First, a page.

A solar cell is an electronic device that produces electricity when light falls on it. The light is absorbed and the cell produces dc voltage and current. The device has a positive and a negative contact between which the voltage is generated and through which the current can flow. Solar cells have no moving parts. Effectively they take light energy and convert it into electrical energy in an electrical circuit in physical process known as the photovoltaic effect.
The discovery of the photovoltaic effect is credited to the French physicist, Edmond Becquerel in 1839. He found that by concentrating the sun's light on one side of a battery the output current of the battery could be increased. This revolutionary discovery triggered the idea that one could produce energy from light by an artificial process. In 1883 an American inventor produced a solar cell from a material called selenium, but it was very inefficient. Selenium became used in light-exposure meters for cameras, but not for power production.
The efficiency of a solar cell is a measure of the proportion of the light hitting it that is actually converted into electricity. If the cell were 100% efficient then it would turn all the incident light into energy, but sadly this is impossible. Practical solar cells made from silicon wafers can have an efficiency of 16% or so.
A solar cell is a PV cell designed to convert sunlight to electricity. The simplest cells consist of a circular silicon wafer with a pn-junction sandwiched in the middle, a metallic bottom contact and a transparent top contact. Solar panels with cells like this have played a vital role in space technology since the late '50s, powering space satellites. They are expensive to produce because silicon wafers are expensive to produce but their cost was unimportant in the space race.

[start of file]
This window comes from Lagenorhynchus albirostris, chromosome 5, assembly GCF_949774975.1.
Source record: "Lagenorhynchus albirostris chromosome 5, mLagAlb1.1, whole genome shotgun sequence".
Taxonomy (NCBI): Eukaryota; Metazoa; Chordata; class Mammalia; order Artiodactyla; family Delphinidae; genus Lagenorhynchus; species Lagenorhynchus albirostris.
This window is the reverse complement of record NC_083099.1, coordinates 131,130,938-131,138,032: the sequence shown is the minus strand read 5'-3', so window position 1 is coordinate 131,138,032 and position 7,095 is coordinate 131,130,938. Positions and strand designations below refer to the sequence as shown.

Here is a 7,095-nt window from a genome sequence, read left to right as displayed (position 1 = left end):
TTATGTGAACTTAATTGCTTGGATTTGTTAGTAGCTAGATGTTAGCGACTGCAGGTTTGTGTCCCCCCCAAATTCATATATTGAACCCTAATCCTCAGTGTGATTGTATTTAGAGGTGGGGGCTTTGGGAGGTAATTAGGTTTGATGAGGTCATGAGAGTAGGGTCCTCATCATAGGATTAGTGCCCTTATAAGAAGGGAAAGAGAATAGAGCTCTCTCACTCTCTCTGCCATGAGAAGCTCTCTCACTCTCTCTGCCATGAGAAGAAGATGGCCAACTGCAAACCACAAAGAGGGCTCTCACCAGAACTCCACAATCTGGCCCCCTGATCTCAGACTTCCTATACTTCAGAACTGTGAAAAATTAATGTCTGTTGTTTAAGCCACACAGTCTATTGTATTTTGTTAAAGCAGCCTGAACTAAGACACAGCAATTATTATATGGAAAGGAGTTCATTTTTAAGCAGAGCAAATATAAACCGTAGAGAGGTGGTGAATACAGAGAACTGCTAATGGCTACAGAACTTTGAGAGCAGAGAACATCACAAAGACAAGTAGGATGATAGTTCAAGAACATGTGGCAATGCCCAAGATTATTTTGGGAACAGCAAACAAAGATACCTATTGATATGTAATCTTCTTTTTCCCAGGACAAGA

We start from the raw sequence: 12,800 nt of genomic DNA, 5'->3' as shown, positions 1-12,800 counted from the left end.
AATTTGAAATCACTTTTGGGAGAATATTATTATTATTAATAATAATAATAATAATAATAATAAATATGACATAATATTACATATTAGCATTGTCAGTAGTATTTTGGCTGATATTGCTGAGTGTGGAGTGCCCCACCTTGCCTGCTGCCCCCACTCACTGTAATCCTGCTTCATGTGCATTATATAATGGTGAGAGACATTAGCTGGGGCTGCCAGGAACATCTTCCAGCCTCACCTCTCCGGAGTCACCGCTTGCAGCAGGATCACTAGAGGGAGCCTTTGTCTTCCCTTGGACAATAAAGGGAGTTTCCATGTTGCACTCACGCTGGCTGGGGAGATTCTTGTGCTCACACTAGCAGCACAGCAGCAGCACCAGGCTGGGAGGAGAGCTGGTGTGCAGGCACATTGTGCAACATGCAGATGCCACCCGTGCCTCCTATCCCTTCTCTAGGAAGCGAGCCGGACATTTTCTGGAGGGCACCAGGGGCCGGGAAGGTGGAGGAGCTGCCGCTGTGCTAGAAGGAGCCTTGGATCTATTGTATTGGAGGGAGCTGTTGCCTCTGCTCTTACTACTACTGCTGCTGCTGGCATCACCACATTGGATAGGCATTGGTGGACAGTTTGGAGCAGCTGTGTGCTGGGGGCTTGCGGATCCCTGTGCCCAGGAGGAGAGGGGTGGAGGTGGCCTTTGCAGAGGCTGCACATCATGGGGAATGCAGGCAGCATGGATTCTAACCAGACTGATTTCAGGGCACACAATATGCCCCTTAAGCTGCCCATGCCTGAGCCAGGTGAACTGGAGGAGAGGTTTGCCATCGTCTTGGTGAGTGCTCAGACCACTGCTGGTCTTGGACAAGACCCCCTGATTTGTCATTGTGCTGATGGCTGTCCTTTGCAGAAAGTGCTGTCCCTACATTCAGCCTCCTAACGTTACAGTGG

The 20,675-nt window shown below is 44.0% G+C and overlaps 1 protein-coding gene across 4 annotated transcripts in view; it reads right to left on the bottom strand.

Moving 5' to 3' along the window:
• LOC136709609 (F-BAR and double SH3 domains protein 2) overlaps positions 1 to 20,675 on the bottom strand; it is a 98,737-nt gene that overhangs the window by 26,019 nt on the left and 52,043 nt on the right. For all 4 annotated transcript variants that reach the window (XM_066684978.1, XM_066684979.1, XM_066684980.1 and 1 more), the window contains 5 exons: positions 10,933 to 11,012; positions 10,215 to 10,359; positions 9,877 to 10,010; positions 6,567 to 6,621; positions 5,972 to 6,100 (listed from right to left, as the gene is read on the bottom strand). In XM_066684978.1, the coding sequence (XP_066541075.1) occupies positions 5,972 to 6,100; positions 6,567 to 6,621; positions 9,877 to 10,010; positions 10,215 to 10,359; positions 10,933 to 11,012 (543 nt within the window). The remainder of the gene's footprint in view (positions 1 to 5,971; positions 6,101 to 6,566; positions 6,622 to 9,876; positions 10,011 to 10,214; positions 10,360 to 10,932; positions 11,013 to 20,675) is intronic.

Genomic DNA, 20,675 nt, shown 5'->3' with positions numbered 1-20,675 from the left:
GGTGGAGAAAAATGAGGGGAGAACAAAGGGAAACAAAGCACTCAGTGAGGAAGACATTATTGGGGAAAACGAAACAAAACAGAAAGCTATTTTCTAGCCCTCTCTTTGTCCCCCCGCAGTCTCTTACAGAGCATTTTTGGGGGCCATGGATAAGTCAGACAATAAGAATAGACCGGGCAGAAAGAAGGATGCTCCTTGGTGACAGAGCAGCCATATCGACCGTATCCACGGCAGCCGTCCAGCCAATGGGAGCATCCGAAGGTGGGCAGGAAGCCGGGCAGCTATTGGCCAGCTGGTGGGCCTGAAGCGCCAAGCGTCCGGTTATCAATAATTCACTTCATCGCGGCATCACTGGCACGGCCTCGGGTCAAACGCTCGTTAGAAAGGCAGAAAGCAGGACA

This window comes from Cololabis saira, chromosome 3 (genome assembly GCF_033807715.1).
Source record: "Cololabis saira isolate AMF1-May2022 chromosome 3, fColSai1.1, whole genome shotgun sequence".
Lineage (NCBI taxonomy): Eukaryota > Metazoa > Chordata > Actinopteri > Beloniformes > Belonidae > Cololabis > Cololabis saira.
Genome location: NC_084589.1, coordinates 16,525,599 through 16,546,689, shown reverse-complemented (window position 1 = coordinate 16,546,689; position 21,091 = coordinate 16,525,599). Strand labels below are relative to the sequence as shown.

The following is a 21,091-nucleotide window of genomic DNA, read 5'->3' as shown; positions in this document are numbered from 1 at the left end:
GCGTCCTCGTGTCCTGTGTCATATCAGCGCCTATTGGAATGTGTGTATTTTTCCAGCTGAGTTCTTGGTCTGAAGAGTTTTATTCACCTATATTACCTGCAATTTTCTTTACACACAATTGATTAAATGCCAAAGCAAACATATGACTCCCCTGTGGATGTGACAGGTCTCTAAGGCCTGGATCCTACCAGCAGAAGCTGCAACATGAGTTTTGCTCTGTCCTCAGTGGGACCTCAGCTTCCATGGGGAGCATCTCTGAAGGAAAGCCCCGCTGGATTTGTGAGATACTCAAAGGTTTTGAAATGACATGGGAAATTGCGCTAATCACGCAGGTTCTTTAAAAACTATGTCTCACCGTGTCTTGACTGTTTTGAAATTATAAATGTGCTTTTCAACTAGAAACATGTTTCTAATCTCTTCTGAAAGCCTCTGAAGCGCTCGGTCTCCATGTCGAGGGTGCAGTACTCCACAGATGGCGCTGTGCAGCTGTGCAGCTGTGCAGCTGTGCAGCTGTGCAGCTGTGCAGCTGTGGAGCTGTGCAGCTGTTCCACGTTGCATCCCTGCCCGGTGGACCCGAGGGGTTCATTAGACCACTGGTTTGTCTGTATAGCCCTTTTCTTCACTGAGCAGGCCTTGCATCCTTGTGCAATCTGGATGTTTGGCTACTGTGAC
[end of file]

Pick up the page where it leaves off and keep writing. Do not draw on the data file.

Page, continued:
In recent years there has been a continuous search for cheaper forms of PV cell, economical enough to be used in applications here on earth. Attempts have been made to use cheaper forms of silicon, of lower quality than that used in computer chips, despite the poorer cell efficiencies that result. One possibility has been to replace the single-crystal wafer by polycrystalline squares. This material has the advantage of being much more light-absorbing than crystalline silicon. Cell efficiencies are perhaps only half those in crystalline silicon, but the amorphous cells potentially cost much less than half for the same surface area. So they seem to be the most economical choice at the moment.